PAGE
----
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Draft conversion to Blocks

April 16, 2010

So here goes, I will try explain how I go about converting an overshot draft to blocks and hope it makes sense and that I haven’t forgotten some vital step in the process.

This overshot draft  has the first three blocks circled.  Overshot blocks overlap, the last and first ends of each block.

Block D – shafts 1 & 4 – twice (red)

Block A – shafts 1 & 2 – once (blue)

Block B is next on shafts 2 & 3

Block C on shafts 3 & 4  and so on

Once I have figured out the block sequence, I can write it like this – a profile draft where each square represents a “block” of multiple ends

Now that I have a profile draft I can substitute each block (represented by one black square) to a threading, in this case a twill where every block will be substituted with 3 ends – that makes the draft 3 times larger.  This profile of 16 blocks will become 48 ends.

Block D x 2  threaded as 10, 11, 12 (I am using a 3-end twill so that on 16 shafts I can thread the edges as a fifth block for a border)

Block A x1, threaded 1,2,3,

Block B x 1, threaded 4,5,6,

Block C x 2, threaded 7,8,9

Block D will be 13,14,15

When I substitute each square of my profile draft with the threading ( here I have  added the fifth block on shafts 13,14,15  at each side for my border ) this is the draft.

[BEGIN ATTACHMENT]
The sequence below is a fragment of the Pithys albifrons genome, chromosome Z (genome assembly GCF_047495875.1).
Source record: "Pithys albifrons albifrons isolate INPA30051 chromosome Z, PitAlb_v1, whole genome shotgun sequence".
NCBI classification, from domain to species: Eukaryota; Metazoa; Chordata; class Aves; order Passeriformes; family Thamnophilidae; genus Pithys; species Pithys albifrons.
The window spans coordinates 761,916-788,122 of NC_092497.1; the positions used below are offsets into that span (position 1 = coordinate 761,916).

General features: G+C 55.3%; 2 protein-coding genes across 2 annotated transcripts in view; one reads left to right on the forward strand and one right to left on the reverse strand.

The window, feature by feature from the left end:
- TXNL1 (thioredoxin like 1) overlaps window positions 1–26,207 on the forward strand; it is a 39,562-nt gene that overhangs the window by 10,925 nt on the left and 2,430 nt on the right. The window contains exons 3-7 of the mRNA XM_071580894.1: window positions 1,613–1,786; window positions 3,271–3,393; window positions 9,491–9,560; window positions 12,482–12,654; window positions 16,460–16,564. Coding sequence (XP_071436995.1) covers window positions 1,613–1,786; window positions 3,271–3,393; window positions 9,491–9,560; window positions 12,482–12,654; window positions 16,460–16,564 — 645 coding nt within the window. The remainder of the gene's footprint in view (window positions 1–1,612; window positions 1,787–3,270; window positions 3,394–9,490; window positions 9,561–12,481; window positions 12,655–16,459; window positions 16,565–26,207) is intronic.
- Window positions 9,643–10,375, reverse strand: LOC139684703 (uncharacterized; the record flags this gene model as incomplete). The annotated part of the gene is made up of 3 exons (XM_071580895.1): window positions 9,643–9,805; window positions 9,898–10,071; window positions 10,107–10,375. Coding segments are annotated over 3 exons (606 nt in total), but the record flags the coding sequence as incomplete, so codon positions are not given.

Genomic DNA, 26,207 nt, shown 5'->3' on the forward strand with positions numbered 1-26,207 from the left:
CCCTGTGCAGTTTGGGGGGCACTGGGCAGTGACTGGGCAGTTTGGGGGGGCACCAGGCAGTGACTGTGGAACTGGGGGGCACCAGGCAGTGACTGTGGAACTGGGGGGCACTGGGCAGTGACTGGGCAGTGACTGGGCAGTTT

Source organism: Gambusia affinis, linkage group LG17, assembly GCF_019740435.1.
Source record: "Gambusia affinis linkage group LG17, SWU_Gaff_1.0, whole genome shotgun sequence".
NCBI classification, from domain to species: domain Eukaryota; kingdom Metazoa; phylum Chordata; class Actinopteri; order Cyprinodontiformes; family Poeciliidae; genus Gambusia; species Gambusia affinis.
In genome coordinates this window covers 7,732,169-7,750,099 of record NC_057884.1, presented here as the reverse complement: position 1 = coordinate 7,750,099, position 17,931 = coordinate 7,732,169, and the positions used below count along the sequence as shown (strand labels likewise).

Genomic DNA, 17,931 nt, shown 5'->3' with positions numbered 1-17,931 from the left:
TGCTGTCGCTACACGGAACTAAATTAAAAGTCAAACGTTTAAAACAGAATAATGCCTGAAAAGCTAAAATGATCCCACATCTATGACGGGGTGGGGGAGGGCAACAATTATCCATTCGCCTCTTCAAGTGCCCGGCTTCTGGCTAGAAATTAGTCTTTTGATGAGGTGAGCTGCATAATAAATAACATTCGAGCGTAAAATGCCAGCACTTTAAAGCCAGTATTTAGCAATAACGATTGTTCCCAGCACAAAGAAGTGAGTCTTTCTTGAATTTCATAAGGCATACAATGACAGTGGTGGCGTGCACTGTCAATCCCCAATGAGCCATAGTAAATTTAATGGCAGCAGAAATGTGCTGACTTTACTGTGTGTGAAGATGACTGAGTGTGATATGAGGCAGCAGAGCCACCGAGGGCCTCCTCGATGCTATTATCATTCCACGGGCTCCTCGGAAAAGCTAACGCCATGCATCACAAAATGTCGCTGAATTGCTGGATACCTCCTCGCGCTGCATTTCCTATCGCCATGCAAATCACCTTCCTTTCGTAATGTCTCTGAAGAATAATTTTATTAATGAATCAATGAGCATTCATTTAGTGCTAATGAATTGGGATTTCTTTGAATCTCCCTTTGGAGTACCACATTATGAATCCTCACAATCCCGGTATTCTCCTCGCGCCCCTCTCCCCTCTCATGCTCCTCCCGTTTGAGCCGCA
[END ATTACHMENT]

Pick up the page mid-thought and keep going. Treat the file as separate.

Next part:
Then I add my tie-up and treadling to come up with

Using blocks instead of a full threading allows one to experiment with  arrangements of threading and treadling more easily and see the overall pattern without the distraction of all the individual ends.   Of course a computer program for weave drafting is a huge help and time saver, but it  helps to know the theory behind the moves.   I have used Fiberworks PCW almost as soon as it was out.  For me it was the most logical of the weave software available and the easiest to learn.  I also have ProWeave,  it has features I like for other applications and especially for damask weaving.

3 Comments leave one →
  1. April 16, 2010 9:47 am

    Thank you for a very interesting post, this is the first time I see an overshot converted to twill.


  2. April 17, 2010 2:37 am

    Oooh, interesting process and well explained – thanks!


  3. April 17, 2010 3:22 am

    Oh thank you! I think I even understand it too, so good job with the explanation.
    I have ProWeave and I *REALLY* need to get back to working with it. I get so easily frustrated with computers at times. It’s like I’m speaking English and it’s working in Russian!
    I just checked out the Tent and felt show. Oh MY those are amazing creations. I too wanted to have a try on with a few of them. Heck, an afternoon of dress-up even at my age doesn’t sound far fetched a bit. It got me thinking about what kind of a dress could be designed for a horse back riding, or, more likely, the daily feeding routine. Love the hockey dress details…


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